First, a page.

The switch to lethal injection did not solve the problems. In December 2006, it took Miami killer Angel Diaz about 36 minutes to die. An autopsy showed the needles used to send lethal drugs racing through his veins had poked through into his muscles.

Bush ordered an investigation into the failure, causing a yearlong delay in executions and a change in procedures. Now, midway through the execution, the warden shakes the inmate to ensure that he is unconscious after the first chemical is administered. If inmate does not respond, the final two chemicals are injected.

In Florida, serial killers Ted Bundy and Gerald Stano, and black-widow killer Judy Buenoano were among the 44 inmates strapped into the electric chair, a three-legged oaken chair built by inmates. Another 23 inmates, including female serial killer Aileen Wuornos and Gainesville student slayer Danny Rolling, have died from lethal injection.
Today, Florida has 392 death row inmates, compared to 134 in 1979. Two, John Marek and David Johnston, recently had their executions stopped by the state Supreme Court.

Marek was convicted of the 1983 kidnapping and murder of a woman who had car trouble on Florida's Turnpike. He has received an indefinite stay claiming new evidence shows he is not the killer.

Johnston was convicted of the November 1983 slaying of 84-year-old Mary Hammond of Orlando. His execution was stopped so DNA evidence can be tested.

Some other states have ended their use of capital punishment to save money, including New Mexico. A similar measure failed by one vote in the Colorado Senate. In Florida, Gov. Charlie Crist and Attorney General Bill McCollum remain committed to the death penalty.

''Gov. Crist supports the death penalty. The heinous nature of the crimes committed by the inmates scheduled for execution ... speak for themselves,'' spokeswoman Erin Isaac said.

D. Todd Doss, a defense attorney who has represented several death row inmates in their final appeals, including Johnston, sees several changes over the last 30 years, but still doesn't think it's administered fairly.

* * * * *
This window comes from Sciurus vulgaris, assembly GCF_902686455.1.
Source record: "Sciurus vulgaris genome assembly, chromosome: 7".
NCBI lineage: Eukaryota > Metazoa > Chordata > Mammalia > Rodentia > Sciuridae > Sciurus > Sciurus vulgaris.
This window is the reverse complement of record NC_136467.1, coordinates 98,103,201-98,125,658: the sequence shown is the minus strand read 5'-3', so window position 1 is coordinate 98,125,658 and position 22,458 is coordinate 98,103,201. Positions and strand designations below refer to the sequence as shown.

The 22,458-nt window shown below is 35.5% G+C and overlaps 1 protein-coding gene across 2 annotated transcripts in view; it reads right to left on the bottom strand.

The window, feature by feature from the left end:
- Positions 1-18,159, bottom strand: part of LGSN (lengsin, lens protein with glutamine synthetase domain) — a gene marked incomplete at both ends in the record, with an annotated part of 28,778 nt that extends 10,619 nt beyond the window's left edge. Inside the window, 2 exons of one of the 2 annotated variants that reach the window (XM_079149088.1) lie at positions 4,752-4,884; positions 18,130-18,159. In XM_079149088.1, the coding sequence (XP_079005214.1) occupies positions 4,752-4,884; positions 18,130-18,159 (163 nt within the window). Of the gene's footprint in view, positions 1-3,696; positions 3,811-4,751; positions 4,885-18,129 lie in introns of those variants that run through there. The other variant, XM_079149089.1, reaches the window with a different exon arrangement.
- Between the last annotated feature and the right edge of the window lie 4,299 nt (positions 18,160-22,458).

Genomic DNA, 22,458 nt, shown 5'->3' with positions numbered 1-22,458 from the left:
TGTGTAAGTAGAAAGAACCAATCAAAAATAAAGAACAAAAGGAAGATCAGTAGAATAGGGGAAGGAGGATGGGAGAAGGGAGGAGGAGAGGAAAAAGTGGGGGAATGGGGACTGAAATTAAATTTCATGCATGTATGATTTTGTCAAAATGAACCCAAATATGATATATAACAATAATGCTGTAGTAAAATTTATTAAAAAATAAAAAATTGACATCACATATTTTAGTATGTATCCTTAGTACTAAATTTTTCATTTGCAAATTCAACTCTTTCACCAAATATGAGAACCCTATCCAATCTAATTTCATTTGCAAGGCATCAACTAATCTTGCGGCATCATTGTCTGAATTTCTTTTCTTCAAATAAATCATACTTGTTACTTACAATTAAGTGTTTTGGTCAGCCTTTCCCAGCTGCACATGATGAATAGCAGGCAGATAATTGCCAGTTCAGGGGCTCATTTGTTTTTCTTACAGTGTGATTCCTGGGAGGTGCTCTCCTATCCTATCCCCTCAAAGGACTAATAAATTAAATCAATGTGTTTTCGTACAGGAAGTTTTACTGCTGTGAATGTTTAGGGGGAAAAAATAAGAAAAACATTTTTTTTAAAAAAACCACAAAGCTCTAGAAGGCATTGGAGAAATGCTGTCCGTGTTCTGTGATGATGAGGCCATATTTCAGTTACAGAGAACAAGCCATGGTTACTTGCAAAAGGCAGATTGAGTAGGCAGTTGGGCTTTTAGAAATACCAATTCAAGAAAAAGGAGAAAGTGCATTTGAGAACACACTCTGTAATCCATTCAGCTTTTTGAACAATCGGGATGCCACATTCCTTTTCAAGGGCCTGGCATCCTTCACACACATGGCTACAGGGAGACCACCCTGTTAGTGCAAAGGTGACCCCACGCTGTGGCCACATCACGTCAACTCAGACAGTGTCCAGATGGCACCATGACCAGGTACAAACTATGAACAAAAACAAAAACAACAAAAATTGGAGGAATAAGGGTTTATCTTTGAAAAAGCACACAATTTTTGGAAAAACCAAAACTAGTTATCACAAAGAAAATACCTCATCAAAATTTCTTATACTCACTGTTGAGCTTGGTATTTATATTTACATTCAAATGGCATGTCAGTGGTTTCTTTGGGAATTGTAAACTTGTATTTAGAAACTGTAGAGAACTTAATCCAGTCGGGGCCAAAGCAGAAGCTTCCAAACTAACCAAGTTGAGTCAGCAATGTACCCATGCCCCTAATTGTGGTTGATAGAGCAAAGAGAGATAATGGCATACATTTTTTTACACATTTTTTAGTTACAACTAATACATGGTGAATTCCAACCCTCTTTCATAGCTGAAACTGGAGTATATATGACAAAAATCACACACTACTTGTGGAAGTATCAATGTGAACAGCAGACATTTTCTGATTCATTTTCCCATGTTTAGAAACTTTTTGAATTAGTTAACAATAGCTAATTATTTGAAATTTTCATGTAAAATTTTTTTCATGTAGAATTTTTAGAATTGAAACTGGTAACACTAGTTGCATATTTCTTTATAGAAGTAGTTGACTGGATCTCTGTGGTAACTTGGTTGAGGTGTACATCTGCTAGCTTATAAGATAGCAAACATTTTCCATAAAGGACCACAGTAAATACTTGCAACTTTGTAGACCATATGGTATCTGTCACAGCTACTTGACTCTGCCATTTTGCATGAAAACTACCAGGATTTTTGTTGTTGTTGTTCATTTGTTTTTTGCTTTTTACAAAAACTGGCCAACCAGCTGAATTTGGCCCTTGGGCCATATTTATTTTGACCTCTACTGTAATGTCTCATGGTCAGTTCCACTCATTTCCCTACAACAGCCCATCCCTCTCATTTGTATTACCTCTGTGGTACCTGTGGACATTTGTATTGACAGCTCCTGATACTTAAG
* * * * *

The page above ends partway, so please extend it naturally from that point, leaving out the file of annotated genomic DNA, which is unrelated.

''We still have an unrepresentative mix of people on death row,'' he said. ''Your race, gender, ethnicity, socio-economic class and geography and those of the victim have more to do with whether you end up on death row than the facts surrounding the conviction, not to mention the quality of the lawyer and the resources available to that lawyer.

''It is time for abolition of the death penalty or at a minimum a moratorium,'' said Doss, who lives in Lake City.

An American Bar Association study of Florida's death penalty system concluded that the state needed to make drastic changes in attempt to make it fairer and reduce the chance that an innocent person could be executed. Its recommendations have gone unheeded.

Mark Elliott, executive director of Floridians for Alternatives to the Death Penalty, said the state should consider the cost of the death penalty.

''Florida spends over $50 million every year on the death penalty. That's an awful lot of money spent to kill a couple of prisoners destined to die in prison anyway. Since Spenkelink, Florida has spent over $1 billion on the death penalty and amassed over 10,000 unsolved homicides,'' Elliott said.

Ron McAndrew, a former warden at Florida State Prison and now a prison consultant and anti-death penalty crusader, supervised three executions.

He points to 132 exonerated cases nationwide, including Juan Melendez of Florida, freed in 2002 for a 1983 slaying that he did not commit, as a reason to end the death penalty.

''I could have actually walked this innocent man into the death chamber, strapped him into the electric chair and literally cooked him to death!''